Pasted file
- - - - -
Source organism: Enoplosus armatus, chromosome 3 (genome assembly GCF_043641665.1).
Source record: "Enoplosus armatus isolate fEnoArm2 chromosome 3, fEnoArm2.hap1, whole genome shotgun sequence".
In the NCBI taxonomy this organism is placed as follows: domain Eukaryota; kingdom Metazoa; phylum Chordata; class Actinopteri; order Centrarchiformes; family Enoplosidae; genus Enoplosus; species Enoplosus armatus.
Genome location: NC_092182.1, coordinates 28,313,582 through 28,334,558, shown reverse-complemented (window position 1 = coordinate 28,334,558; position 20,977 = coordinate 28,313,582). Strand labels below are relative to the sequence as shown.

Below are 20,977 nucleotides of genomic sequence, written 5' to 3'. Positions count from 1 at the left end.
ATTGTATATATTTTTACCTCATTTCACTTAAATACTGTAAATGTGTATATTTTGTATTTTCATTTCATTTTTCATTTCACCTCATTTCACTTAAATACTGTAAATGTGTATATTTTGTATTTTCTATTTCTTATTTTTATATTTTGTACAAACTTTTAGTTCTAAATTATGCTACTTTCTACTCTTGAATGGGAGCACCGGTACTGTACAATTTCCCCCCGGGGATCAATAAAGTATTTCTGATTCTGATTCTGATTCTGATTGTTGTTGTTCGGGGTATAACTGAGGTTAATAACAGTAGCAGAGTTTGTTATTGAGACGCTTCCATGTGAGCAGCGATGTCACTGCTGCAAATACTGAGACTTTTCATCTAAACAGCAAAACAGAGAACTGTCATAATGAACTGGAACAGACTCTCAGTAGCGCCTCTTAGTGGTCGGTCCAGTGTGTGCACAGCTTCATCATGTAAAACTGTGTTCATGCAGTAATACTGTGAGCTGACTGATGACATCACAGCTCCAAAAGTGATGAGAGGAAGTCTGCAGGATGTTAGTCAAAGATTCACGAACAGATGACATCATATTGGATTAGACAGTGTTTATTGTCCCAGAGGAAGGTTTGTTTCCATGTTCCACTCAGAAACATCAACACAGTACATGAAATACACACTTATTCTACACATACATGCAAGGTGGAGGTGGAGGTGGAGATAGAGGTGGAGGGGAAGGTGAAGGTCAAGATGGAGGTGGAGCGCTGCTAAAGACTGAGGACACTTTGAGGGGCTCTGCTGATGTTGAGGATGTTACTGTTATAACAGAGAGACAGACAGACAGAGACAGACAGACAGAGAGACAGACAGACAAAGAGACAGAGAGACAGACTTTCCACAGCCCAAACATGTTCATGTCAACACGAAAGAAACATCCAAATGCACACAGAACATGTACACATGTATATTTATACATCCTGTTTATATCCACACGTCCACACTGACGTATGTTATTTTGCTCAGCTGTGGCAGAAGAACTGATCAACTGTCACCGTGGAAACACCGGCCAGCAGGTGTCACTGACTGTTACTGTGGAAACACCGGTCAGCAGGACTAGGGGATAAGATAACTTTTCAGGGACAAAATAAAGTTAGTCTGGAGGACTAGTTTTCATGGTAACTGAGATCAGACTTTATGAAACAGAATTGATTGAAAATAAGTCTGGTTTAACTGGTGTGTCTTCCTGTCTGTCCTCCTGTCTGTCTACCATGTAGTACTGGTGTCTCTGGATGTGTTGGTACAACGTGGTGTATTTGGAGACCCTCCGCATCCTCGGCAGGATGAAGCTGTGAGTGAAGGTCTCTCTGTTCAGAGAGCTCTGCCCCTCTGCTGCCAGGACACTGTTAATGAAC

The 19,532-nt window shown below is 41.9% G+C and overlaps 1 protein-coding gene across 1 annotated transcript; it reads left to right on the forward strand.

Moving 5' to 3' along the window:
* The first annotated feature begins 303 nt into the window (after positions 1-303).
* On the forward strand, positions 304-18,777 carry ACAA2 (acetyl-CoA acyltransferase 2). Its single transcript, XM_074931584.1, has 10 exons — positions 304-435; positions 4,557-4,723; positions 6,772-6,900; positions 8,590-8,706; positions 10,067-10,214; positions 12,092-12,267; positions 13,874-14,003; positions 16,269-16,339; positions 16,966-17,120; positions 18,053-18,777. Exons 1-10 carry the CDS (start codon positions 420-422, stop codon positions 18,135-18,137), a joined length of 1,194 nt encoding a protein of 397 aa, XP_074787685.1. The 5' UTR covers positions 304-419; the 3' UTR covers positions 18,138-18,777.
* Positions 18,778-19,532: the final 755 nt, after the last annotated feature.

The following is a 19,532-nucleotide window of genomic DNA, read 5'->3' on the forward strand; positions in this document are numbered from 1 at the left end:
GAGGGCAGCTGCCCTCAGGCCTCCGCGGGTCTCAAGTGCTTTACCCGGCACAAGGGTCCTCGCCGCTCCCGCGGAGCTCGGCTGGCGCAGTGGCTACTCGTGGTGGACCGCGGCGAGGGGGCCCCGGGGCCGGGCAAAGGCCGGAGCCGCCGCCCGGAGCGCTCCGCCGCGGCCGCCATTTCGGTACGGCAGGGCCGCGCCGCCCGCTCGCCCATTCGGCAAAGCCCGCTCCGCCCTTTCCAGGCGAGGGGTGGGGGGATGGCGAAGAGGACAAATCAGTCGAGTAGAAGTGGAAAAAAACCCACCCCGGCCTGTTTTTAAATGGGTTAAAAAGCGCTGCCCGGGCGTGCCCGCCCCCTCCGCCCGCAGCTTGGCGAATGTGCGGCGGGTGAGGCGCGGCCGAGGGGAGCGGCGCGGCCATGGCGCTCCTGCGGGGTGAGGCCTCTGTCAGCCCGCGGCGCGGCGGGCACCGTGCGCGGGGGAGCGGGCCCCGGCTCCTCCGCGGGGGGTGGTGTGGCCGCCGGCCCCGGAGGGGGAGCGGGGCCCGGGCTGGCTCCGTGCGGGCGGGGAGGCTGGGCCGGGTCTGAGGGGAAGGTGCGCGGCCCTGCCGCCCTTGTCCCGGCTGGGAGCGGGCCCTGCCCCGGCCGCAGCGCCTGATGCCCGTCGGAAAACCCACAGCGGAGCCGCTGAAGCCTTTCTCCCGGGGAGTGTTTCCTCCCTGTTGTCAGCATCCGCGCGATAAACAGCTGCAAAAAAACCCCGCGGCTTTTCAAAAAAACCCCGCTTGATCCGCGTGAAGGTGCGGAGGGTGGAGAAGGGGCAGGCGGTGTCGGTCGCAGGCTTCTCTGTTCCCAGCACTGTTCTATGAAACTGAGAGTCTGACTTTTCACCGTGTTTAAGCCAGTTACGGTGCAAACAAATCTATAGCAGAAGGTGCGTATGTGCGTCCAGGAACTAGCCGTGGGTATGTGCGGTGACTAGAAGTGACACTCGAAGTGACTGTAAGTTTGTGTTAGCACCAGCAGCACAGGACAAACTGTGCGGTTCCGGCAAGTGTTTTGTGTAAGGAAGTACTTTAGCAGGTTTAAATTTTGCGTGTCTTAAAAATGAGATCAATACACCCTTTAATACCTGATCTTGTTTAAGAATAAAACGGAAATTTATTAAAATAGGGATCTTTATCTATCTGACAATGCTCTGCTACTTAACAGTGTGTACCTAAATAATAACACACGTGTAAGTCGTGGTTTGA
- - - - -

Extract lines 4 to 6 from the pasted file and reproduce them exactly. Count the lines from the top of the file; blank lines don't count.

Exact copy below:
Genome location: NC_092182.1, coordinates 28,313,582 through 28,334,558, shown reverse-complemented (window position 1 = coordinate 28,334,558; position 20,977 = coordinate 28,313,582). Strand labels below are relative to the sequence as shown.

Below are 20,977 nucleotides of genomic sequence, written 5' to 3'. Positions count from 1 at the left end.
ATTGTATATATTTTTACCTCATTTCACTTAAATACTGTAAATGTGTATATTTTGTATTTTCATTTCATTTTTCATTTCACCTCATTTCACTTAAATACTGTAAATGTGTATATTTTGTATTTTCTATTTCTTATTTTTATATTTTGTACAAACTTTTAGTTCTAAATTATGCTACTTTCTACTCTTGAATGGGAGCACCGGTACTGTACAATTTCCCCCCGGGGATCAATAAAGTATTTCTGATTCTGATTCTGATTCTGATTGTTGTTGTTCGGGGTATAACTGAGGTTAATAACAGTAGCAGAGTTTGTTATTGAGACGCTTCCATGTGAGCAGCGATGTCACTGCTGCAAATACTGAGACTTTTCATCTAAACAGCAAAACAGAGAACTGTCATAATGAACTGGAACAGACTCTCAGTAGCGCCTCTTAGTGGTCGGTCCAGTGTGTGCACAGCTTCATCATGTAAAACTGTGTTCATGCAGTAATACTGTGAGCTGACTGATGACATCACAGCTCCAAAAGTGATGAGAGGAAGTCTGCAGGATGTTAGTCAAAGATTCACGAACAGATGACATCATATTGGATTAGACAGTGTTTATTGTCCCAGAGGAAGGTTTGTTTCCATGTTCCACTCAGAAACATCAACACAGTACATGAAATACACACTTATTCTACACATACATGCAAGGTGGAGGTGGAGGTGGAGATAGAGGTGGAGGGGAAGGTGAAGGTCAAGATGGAGGTGGAGCGCTGCTAAAGACTGAGGACACTTTGAGGGGCTCTGCTGATGTTGAGGATGTTACTGTTATAACAGAGAGACAGACAGACAGAGACAGACAGACAGAGAGACAGACAGACAAAGAGACAGAGAGACAGACTTTCCACAGCCCAAACATGTTCATGTCAACACGAAAGAAACATCCAAATGCACACAGAACATGTACACATGTATATTTATACATCCTGTTTATATCCACACGTCCACACTGACGTATGTTATTTTGCTCAGCTGTGGCAGAAGAACTGATCAACTGTCACCGTGGAAACACCGGCCAGCAGGTGTCACTGACTGTTACTGTGGAAACACCGGTCAGCAGGACTAGGGGATAAGATAACTTTTCAGGGACAAAATAAAGTTAGTCTGGAGGACTAGTTTTCATGGTAACTGAGATCAGACTTTATGAAACAGAATTGATTGAAAATAAGTCTGGTTTAACTGGTGTGTCTTCCTGTCTGTCCTCCTGTCTGTCTACCATGTAGTACTGGTGTCTCTGGATGTGTTGGTACAACGTGGTGTATTTGGAGACCCTCCGCATCCTCGGCAGGATGAAGCTGTGAGTGAAGGTCTCTCTGTTCAGAGAGCTCTGCCCCTCTGCTGCCAGGACACTGTTAATGAAC